Surprisingly, one critical fact missing from most of the media discussion over airline mergers is the restriction on foreign ownership of U.S. carriers. With the second stage of “Open Skies” talks between the U.S. and European Union set to begin in a month, it is important to take notice of the fact that the current environment for airlines in the U.S. practically begs for the removal of those restrictions. As is evident from the news reporting itself, U.S. carriers are faced with a very limited number of options when it comes to mergers or even generating fresh capital. Having access to the deep pockets of potential European investors could give them the protection they need to weather the storm of an economic downturn. With EU Member States already announcing that they would cancel rights under the first “Open Skies” agreement should foreign investment restrictions not be eased, U.S. airlines may have some real hope of getting access to foreign capital. Whether or not that access comes quickly enough is still an open question. With more low cost carriers now staring at bankrutpcy or worse, even the smoothest talks may not be able to reach, sign, and execute an agreement before more fall by the wayside.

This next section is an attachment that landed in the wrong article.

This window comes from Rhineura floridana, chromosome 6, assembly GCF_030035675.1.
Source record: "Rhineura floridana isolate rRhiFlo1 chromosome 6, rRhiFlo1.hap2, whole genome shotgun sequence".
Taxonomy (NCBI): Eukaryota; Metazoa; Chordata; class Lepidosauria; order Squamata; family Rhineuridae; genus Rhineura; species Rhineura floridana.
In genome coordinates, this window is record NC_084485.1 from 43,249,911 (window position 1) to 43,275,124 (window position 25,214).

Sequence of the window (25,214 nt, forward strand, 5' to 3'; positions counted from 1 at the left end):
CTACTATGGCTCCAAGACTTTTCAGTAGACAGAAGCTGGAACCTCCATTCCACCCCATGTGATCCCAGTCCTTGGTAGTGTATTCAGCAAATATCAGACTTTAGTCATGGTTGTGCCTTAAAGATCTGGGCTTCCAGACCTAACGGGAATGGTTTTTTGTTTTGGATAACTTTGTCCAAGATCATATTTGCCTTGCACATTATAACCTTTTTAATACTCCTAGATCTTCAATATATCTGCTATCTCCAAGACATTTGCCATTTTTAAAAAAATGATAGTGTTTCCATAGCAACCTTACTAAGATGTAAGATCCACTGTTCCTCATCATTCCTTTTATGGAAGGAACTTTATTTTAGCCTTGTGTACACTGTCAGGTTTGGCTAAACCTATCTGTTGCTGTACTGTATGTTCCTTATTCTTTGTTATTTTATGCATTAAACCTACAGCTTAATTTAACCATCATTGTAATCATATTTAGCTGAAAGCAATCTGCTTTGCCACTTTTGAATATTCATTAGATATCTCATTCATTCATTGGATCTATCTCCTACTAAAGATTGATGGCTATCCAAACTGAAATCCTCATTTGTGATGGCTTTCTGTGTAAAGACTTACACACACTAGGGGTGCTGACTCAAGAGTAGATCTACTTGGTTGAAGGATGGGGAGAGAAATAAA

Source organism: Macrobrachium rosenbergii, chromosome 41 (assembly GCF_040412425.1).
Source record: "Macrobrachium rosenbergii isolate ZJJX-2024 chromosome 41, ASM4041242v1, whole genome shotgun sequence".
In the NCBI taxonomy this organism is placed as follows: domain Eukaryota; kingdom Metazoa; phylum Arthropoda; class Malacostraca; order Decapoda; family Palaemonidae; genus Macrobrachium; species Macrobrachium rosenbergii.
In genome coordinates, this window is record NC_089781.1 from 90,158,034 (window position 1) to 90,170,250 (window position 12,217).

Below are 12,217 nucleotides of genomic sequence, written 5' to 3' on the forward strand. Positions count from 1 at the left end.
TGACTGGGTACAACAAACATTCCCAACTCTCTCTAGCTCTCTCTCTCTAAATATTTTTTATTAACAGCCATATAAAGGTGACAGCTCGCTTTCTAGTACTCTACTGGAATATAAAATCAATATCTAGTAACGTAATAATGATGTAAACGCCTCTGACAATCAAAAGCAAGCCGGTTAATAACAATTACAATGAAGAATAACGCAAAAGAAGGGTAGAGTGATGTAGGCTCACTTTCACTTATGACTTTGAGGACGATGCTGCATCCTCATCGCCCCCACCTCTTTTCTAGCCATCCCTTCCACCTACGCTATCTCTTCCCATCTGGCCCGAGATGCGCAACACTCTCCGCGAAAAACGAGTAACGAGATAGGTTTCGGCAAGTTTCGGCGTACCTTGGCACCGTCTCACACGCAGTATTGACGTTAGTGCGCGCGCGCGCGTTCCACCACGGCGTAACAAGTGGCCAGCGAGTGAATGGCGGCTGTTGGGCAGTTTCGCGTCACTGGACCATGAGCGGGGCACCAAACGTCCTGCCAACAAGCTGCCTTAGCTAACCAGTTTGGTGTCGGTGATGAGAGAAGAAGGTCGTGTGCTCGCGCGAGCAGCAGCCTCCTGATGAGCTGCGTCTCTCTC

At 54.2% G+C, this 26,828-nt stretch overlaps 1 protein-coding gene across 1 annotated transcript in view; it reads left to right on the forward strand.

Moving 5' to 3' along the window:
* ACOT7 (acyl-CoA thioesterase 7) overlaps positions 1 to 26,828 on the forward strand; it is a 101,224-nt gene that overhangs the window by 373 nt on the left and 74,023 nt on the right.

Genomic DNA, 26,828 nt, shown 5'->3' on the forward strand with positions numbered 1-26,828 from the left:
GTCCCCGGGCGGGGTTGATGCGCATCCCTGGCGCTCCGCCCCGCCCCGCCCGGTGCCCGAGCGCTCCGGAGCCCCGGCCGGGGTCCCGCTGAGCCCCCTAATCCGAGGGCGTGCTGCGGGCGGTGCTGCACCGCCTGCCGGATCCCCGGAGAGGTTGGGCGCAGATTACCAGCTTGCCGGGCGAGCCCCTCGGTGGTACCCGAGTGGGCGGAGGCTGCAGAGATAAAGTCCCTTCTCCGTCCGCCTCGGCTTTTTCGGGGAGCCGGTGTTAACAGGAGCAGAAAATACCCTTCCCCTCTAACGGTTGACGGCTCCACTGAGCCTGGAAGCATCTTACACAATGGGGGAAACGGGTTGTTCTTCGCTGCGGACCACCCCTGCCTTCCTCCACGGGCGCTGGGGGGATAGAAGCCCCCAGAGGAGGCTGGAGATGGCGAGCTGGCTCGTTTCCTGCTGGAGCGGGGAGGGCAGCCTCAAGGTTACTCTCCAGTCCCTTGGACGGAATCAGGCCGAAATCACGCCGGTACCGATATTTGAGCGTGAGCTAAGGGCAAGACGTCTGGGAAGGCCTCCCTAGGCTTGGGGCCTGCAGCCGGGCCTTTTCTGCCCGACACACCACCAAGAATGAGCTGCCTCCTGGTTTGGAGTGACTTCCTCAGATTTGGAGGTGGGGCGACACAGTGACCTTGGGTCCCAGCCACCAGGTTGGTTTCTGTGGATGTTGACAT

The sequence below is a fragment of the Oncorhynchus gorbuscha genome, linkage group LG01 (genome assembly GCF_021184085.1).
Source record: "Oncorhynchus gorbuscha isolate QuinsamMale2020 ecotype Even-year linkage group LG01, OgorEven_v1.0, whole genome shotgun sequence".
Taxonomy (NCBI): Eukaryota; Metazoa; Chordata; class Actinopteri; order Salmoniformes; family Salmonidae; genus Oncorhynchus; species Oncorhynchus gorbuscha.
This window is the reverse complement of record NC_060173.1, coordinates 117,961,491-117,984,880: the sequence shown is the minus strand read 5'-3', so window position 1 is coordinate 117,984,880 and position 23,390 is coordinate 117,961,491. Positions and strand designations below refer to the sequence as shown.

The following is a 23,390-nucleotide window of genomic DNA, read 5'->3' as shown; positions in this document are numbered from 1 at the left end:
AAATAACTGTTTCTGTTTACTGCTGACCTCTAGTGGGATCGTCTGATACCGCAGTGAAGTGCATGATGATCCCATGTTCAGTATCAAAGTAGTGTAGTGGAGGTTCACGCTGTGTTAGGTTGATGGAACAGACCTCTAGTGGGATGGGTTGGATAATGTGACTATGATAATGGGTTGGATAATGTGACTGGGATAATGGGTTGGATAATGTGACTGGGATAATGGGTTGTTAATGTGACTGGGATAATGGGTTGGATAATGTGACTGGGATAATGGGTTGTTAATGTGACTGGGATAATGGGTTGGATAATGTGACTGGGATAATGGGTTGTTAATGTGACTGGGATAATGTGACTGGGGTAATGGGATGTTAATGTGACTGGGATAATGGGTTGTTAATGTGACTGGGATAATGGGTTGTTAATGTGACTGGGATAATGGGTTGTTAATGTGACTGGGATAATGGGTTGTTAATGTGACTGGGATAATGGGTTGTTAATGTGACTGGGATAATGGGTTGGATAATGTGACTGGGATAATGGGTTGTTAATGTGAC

Saturday, April 12, 2008
American Airlines announced today that it was canceling nearly 600 more flights on Friday due to delays in checking and repairing their fleet of MD-80 aircraft. Standard & Poor's has come forward to project that the costs associated with the groundings, cancellations, and rebookings will exceed $30 million. Additionally, S&P stated that the cancellations are likely to impact any decision on the part of the airline to raise its rates to offset rising fuel costs.
Not surprisingly, the media has jumped on the bandwagon of airline bashing in the wake of American's problems. For example, the business news outlet CNBC ran a video report suggesting that airlines in the United States should be nationalized. The report, "Time to Deregulate [sic] the Airlines?," featured CNBC anchoress Erin Burnett conflating issues as diverse and complicated as airline service, safety, infrastructural constraints, and business losses into a pseudo-argument for radical, government-mandated, changes to the industry. On the opposite end were aviation reporters Matthew Wald of the New York Times and CNBC's own Phil LeBeau. Both made strong cases for the clear benefits of deregulation and pointed out the detrimental impact a nationalized airline industry would have on the U.S. economy.